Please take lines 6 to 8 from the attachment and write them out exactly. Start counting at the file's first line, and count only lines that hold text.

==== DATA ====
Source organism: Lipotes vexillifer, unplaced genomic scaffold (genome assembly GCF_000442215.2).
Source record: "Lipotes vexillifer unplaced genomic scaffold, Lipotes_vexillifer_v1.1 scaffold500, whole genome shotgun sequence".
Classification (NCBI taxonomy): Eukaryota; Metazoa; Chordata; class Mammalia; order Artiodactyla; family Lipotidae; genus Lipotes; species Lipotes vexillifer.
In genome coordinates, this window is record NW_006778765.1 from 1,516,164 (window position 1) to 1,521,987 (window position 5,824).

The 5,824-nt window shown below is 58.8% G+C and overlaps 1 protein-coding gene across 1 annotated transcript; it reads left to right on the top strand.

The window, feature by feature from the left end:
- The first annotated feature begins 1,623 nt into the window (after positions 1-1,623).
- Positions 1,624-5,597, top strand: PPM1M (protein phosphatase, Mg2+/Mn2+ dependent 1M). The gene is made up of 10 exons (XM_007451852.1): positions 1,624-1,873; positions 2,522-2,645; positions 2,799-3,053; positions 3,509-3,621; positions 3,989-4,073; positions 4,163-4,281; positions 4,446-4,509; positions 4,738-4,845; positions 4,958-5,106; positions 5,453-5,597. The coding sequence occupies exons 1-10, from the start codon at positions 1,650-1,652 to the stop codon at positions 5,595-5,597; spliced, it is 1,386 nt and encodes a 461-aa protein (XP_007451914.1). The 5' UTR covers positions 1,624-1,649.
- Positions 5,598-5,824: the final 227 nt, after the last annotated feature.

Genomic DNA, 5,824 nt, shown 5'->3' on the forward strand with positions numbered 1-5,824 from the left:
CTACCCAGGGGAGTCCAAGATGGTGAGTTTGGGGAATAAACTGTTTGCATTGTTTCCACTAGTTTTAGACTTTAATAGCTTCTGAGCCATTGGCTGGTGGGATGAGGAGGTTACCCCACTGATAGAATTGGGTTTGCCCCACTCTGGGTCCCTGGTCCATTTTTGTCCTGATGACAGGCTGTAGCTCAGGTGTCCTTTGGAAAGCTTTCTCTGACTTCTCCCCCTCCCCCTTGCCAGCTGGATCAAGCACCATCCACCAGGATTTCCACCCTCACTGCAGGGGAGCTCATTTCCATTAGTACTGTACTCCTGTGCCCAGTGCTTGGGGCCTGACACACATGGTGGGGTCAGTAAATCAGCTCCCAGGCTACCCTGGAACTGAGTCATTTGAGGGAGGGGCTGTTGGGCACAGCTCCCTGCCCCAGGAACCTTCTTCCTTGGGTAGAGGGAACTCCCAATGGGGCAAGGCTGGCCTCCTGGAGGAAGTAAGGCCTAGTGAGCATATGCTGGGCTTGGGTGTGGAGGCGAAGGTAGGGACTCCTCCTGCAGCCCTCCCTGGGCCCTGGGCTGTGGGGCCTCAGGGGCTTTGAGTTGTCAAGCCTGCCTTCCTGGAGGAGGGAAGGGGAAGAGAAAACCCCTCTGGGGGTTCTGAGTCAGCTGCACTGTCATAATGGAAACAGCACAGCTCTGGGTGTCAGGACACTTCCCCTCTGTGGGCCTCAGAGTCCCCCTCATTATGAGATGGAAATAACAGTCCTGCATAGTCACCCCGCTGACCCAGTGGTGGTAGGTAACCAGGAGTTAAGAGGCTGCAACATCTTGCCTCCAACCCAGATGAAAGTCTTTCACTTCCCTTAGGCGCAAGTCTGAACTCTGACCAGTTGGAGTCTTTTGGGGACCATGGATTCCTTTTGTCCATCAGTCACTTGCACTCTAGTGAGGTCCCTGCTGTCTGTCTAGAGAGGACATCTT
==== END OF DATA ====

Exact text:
The window, feature by feature from the left end:
- The first annotated feature begins 1,623 nt into the window (after positions 1-1,623).
- Positions 1,624-5,597, top strand: PPM1M (protein phosphatase, Mg2+/Mn2+ dependent 1M). The gene is made up of 10 exons (XM_007451852.1): positions 1,624-1,873; positions 2,522-2,645; positions 2,799-3,053; positions 3,509-3,621; positions 3,989-4,073; positions 4,163-4,281; positions 4,446-4,509; positions 4,738-4,845; positions 4,958-5,106; positions 5,453-5,597. The coding sequence occupies exons 1-10, from the start codon at positions 1,650-1,652 to the stop codon at positions 5,595-5,597; spliced, it is 1,386 nt and encodes a 461-aa protein (XP_007451914.1). The 5' UTR covers positions 1,624-1,649.